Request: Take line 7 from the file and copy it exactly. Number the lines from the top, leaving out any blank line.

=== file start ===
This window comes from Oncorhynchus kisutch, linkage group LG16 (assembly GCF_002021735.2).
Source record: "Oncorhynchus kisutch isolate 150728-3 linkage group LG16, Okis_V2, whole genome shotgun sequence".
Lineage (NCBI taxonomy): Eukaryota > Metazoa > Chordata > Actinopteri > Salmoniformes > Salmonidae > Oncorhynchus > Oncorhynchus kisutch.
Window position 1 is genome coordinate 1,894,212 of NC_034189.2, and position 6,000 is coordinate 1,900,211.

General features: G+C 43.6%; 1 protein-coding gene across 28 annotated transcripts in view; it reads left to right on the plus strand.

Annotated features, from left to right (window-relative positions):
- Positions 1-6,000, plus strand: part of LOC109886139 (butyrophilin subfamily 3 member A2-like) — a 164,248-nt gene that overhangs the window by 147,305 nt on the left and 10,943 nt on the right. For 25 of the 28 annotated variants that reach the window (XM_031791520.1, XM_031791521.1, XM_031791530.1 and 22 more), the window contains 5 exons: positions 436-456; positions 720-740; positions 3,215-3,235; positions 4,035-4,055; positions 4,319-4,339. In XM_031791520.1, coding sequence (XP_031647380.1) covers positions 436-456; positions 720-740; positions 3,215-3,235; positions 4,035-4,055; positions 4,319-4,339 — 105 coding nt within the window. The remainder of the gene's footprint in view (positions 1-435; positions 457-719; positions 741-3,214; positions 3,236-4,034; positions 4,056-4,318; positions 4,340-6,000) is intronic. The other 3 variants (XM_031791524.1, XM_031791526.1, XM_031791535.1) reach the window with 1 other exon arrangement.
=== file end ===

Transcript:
- Positions 1-6,000, plus strand: part of LOC109886139 (butyrophilin subfamily 3 member A2-like) — a 164,248-nt gene that overhangs the window by 147,305 nt on the left and 10,943 nt on the right. For 25 of the 28 annotated variants that reach the window (XM_031791520.1, XM_031791521.1, XM_031791530.1 and 22 more), the window contains 5 exons: positions 436-456; positions 720-740; positions 3,215-3,235; positions 4,035-4,055; positions 4,319-4,339. In XM_031791520.1, coding sequence (XP_031647380.1) covers positions 436-456; positions 720-740; positions 3,215-3,235; positions 4,035-4,055; positions 4,319-4,339 — 105 coding nt within the window. The remainder of the gene's footprint in view (positions 1-435; positions 457-719; positions 741-3,214; positions 3,236-4,034; positions 4,056-4,318; positions 4,340-6,000) is intronic. The other 3 variants (XM_031791524.1, XM_031791526.1, XM_031791535.1) reach the window with 1 other exon arrangement.